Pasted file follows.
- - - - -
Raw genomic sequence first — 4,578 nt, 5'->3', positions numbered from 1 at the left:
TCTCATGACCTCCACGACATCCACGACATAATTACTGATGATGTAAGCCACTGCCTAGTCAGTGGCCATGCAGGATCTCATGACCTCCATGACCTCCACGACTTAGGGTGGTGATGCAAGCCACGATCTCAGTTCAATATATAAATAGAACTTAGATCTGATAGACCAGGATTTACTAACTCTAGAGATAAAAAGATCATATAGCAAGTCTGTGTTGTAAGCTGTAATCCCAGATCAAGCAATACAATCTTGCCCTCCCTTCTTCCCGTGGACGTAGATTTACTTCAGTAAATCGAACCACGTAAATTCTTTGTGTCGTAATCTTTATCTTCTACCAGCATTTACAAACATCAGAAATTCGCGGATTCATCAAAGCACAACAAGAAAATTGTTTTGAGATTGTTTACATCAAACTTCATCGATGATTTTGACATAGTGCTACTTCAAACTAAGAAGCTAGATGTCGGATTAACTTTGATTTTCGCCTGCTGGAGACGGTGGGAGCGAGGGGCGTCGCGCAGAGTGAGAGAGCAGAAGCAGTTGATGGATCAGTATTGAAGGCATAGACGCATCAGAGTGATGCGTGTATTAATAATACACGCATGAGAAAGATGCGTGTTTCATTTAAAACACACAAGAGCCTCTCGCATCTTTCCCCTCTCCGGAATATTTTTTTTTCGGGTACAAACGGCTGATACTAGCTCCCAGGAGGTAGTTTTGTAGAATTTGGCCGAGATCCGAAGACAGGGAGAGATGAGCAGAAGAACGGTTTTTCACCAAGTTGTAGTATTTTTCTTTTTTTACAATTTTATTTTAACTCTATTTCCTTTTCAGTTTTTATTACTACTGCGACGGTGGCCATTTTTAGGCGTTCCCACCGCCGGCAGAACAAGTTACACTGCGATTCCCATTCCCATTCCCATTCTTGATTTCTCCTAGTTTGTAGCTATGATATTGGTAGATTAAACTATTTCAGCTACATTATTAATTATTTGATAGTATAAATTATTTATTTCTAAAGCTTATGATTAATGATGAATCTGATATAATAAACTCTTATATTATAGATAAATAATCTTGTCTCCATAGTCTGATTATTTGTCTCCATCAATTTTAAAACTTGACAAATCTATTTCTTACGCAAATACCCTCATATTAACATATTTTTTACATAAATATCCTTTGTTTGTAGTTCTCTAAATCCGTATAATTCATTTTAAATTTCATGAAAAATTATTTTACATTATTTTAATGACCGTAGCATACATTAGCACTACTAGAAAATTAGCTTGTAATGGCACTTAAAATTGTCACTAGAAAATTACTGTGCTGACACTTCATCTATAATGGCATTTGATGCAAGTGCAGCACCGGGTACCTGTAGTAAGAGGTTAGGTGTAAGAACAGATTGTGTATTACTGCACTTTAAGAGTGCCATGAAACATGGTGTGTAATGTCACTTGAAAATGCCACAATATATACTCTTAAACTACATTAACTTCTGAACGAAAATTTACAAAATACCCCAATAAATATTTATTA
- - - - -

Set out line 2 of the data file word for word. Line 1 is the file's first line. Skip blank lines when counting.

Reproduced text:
TCTCATGACCTCCACGACATCCACGACATAATTACTGATGATGTAAGCCACTGCCTAGTCAGTGGCCATGCAGGATCTCATGACCTCCATGACCTCCACGACTTAGGGTGGTGATGCAAGCCACGATCTCAGTTCAATATATAAATAGAACTTAGATCTGATAGACCAGGATTTACTAACTCTAGAGATAAAAAGATCATATAGCAAGTCTGTGTTGTAAGCTGTAATCCCAGATCAAGCAATACAATCTTGCCCTCCCTTCTTCCCGTGGACGTAGATTTACTTCAGTAAATCGAACCACGTAAATTCTTTGTGTCGTAATCTTTATCTTCTACCAGCATTTACAAACATCAGAAATTCGCGGATTCATCAAAGCACAACAAGAAAATTGTTTTGAGATTGTTTACATCAAACTTCATCGATGATTTTGACATAGTGCTACTTCAAACTAAGAAGCTAGATGTCGGATTAACTTTGATTTTCGCCTGCTGGAGACGGTGGGAGCGAGGGGCGTCGCGCAGAGTGAGAGAGCAGAAGCAGTTGATGGATCAGTATTGAAGGCATAGACGCATCAGAGTGATGCGTGTATTAATAATACACGCATGAGAAAGATGCGTGTTTCATTTAAAACACACAAGAGCCTCTCGCATCTTTCCCCTCTCCGGAATATTTTTTTTTCGGGTACAAACGGCTGATACTAGCTCCCAGGAGGTAGTTTTGTAGAATTTGGCCGAGATCCGAAGACAGGGAGAGATGAGCAGAAGAACGGTTTTTCACCAAGTTGTAGTATTTTTCTTTTTTTACAATTTTATTTTAACTCTATTTCCTTTTCAGTTTTTATTACTACTGCGACGGTGGCCATTTTTAGGCGTTCCCACCGCCGGCAGAACAAGTTACACTGCGATTCCCATTCCCATTCCCATTCTTGATTTCTCCTAGTTTGTAGCTATGATATTGGTAGATTAAACTATTTCAGCTACATTATTAATTATTTGATAGTATAAATTATTTATTTCTAAAGCTTATGATTAATGATGAATCTGATATAATAAACTCTTATATTATAGATAAATAATCTTGTCTCCATAGTCTGATTATTTGTCTCCATCAATTTTAAAACTTGACAAATCTATTTCTTACGCAAATACCCTCATATTAACATATTTTTTACATAAATATCCTTTGTTTGTAGTTCTCTAAATCCGTATAATTCATTTTAAATTTCATGAAAAATTATTTTACATTATTTTAATGACCGTAGCATACATTAGCACTACTAGAAAATTAGCTTGTAATGGCACTTAAAATTGTCACTAGAAAATTACTGTGCTGACACTTCATCTATAATGGCATTTGATGCAAGTGCAGCACCGGGTACCTGTAGTAAGAGGTTAGGTGTAAGAACAGATTGTGTATTACTGCACTTTAAGAGTGCCATGAAACATGGTGTGTAATGTCACTTGAAAATGCCACAATATATACTCTTAAACTACATTAACTTCTGAACGAAAATTTACAAAATACCCCAATAAATATTTATTA